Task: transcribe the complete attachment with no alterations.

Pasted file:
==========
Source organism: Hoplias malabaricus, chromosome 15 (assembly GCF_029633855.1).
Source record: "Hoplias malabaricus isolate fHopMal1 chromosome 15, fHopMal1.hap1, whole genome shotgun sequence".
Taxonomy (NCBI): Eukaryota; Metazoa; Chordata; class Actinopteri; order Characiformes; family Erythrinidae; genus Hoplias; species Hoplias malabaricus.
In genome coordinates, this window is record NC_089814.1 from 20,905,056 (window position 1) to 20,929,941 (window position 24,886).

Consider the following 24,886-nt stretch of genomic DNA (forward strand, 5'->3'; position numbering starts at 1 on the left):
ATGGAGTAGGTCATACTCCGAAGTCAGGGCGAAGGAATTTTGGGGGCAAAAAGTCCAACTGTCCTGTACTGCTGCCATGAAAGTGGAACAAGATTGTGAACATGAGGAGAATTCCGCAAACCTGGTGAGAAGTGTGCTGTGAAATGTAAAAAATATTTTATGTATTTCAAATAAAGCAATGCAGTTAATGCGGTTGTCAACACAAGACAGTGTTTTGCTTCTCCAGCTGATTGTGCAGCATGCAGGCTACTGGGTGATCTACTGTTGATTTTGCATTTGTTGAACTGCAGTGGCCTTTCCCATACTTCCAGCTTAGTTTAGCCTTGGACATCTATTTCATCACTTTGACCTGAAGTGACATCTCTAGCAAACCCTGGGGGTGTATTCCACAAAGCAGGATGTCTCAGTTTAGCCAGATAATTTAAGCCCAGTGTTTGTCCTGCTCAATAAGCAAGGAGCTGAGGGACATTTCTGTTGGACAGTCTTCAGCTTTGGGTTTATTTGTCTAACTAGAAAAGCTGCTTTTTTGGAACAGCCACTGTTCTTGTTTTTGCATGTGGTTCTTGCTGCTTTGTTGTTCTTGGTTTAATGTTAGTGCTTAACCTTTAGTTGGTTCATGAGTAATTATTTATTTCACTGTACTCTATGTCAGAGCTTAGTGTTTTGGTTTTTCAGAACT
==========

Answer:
Source organism: Hoplias malabaricus, chromosome 15 (assembly GCF_029633855.1).
Source record: "Hoplias malabaricus isolate fHopMal1 chromosome 15, fHopMal1.hap1, whole genome shotgun sequence".
Taxonomy (NCBI): Eukaryota; Metazoa; Chordata; class Actinopteri; order Characiformes; family Erythrinidae; genus Hoplias; species Hoplias malabaricus.
In genome coordinates, this window is record NC_089814.1 from 20,905,056 (window position 1) to 20,929,941 (window position 24,886).

Consider the following 24,886-nt stretch of genomic DNA (forward strand, 5'->3'; position numbering starts at 1 on the left):
ATGGAGTAGGTCATACTCCGAAGTCAGGGCGAAGGAATTTTGGGGGCAAAAAGTCCAACTGTCCTGTACTGCTGCCATGAAAGTGGAACAAGATTGTGAACATGAGGAGAATTCCGCAAACCTGGTGAGAAGTGTGCTGTGAAATGTAAAAAATATTTTATGTATTTCAAATAAAGCAATGCAGTTAATGCGGTTGTCAACACAAGACAGTGTTTTGCTTCTCCAGCTGATTGTGCAGCATGCAGGCTACTGGGTGATCTACTGTTGATTTTGCATTTGTTGAACTGCAGTGGCCTTTCCCATACTTCCAGCTTAGTTTAGCCTTGGACATCTATTTCATCACTTTGACCTGAAGTGACATCTCTAGCAAACCCTGGGGGTGTATTCCACAAAGCAGGATGTCTCAGTTTAGCCAGATAATTTAAGCCCAGTGTTTGTCCTGCTCAATAAGCAAGGAGCTGAGGGACATTTCTGTTGGACAGTCTTCAGCTTTGGGTTTATTTGTCTAACTAGAAAAGCTGCTTTTTTGGAACAGCCACTGTTCTTGTTTTTGCATGTGGTTCTTGCTGCTTTGTTGTTCTTGGTTTAATGTTAGTGCTTAACCTTTAGTTGGTTCATGAGTAATTATTTATTTCACTGTACTCTATGTCAGAGCTTAGTGTTTTGGTTTTTCAGAACT